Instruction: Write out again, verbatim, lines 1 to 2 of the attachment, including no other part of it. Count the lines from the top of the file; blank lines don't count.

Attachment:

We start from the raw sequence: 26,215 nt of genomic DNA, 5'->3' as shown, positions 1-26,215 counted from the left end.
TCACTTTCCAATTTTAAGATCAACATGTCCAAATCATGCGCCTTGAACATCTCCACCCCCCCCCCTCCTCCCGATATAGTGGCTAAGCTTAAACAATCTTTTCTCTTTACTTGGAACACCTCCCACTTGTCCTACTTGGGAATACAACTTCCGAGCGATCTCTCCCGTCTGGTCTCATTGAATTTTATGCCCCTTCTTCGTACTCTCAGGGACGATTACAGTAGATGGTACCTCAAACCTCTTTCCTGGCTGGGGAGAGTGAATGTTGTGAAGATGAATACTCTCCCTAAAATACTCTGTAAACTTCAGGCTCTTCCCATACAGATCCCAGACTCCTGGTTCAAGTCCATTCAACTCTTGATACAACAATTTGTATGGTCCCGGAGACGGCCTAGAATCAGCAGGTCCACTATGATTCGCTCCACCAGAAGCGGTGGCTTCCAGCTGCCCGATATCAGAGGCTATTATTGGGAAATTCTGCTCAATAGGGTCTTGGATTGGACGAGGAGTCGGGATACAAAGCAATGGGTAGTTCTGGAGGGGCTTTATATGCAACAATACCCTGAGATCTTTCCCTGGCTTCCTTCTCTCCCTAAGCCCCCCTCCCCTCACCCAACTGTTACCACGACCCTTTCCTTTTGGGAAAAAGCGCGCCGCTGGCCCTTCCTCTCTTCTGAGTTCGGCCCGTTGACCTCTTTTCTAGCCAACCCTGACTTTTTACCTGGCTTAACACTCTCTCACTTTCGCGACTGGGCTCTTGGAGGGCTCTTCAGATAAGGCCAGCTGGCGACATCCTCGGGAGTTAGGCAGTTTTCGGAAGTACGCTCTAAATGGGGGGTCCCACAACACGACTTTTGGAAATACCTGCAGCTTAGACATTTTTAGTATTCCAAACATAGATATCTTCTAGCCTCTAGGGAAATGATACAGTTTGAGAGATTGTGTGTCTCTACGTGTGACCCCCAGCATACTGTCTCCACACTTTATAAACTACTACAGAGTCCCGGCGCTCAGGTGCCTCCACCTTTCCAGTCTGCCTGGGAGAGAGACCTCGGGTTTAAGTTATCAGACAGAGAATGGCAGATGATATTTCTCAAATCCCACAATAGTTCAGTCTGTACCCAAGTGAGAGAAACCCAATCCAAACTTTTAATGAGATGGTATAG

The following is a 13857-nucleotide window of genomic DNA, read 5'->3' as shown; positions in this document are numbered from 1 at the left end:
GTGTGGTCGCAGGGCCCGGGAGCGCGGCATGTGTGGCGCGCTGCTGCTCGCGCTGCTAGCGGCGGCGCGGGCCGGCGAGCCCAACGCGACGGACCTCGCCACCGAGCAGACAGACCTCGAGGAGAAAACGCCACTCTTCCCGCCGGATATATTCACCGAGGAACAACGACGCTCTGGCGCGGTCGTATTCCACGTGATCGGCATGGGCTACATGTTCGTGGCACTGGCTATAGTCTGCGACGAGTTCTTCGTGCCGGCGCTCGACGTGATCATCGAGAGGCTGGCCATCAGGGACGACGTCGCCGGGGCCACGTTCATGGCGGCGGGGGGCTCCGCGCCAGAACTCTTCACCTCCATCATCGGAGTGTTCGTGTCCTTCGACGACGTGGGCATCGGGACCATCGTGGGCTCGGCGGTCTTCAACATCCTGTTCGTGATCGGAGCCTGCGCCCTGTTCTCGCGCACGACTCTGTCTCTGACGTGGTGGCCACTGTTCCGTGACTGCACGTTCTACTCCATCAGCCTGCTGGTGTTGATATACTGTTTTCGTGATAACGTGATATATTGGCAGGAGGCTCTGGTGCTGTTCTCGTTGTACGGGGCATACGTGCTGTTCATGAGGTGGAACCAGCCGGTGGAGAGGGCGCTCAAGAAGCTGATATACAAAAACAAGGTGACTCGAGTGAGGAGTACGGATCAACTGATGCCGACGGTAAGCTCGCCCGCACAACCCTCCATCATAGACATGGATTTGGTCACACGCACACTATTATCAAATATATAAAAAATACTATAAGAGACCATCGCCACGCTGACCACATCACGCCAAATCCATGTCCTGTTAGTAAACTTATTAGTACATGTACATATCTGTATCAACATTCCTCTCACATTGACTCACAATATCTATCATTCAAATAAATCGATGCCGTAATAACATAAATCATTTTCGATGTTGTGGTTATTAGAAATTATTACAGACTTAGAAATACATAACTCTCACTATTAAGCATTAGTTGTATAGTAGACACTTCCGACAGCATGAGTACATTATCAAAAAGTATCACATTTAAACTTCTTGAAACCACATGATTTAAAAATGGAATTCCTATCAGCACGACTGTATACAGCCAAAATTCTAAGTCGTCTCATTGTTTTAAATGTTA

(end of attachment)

We start from the raw sequence: 26,215 nt of genomic DNA, 5'->3' as shown, positions 1-26,215 counted from the left end.
TCACTTTCCAATTTTAAGATCAACATGTCCAAATCATGCGCCTTGAACATCTCCACCCCCCCCCCTCCTCCCGATATAGTGGCTAAGCTTAAACAATCTTTTCTCTTTACTTGGAACACCTCCCACTTGTCCTACTTGGGAATACAACTTCCGAGCGATCTCTCCCGTCTGGTCTCATTGAATTTTATGCCCCTTCTTCGTACTCTCAGGGACGATTACAGTAGATGGTACCTCAAACCTCTTTCCTGGCTGGGGAGAGTGAATGTTGTGAAGATGAATACTCTCCCTAAAATACTCTGTAAACTTCAGGCTCTTCCCATACAGATCCCAGACTCCTGGTTCAAGTCCATTCAACTCTTGATACAACAATTTGTATGGTCCCGGAGACGGCCTAGAATCAGCAGGTCCACTATGATTCGCTCCACCAGAAGCGGTGGCTTCCAGCTGCCCGATATCAGAGGCTATTATTGGGAAATTCTGCTCAATAGGGTCTTGGATTGGACGAGGAGTCGGGATACAAAGCAATGGGTAGTTCTGGAGGGGCTTTATATGCAACAATACCCTGAGATCTTTCCCTGGCTTCCTTCTCTCCCTAAGCCCCCCTCCCCTCACCCAACTGTTACCACGACCCTTTCCTTTTGGGAAAAAGCGCGCCGCTGGCCCTTCCTCTCTTCTGAGTTCGGCCCGTTGACCTCTTTTCTAGCCAACCCTGACTTTTTACCTGGCTTAACACTCTCTCACTTTCGCGACTGGGCTCTTGGAGGGCTCTTCAGATAAGGCCAGCTGGCGACATCCTCGGGAGTTAGGCAGTTTTCGGAAGTACGCTCTAAATGGGGGGTCCCACAACACGACTTTTGGAAATACCTGCAGCTTAGACATTTTTAGTATTCCAAACATAGATATCTTCTAGCCTCTAGGGAAATGATACAGTTTGAGAGATTGTGTGTCTCTACGTGTGACCCCCAGCATACTGTCTCCACACTTTATAAACTACTACAGAGTCCCGGCGCTCAGGTGCCTCCACCTTTCCAGTCTGCCTGGGAGAGAGACCTCGGGTTTAAGTTATCAGACAGAGAATGGCAGATGATATTTCTCAAATCCCACAATAGTTCAGTCTGTACCCAAGTGAGAGAAACCCAATCCAAACTTTTAATGAGATGGTATAG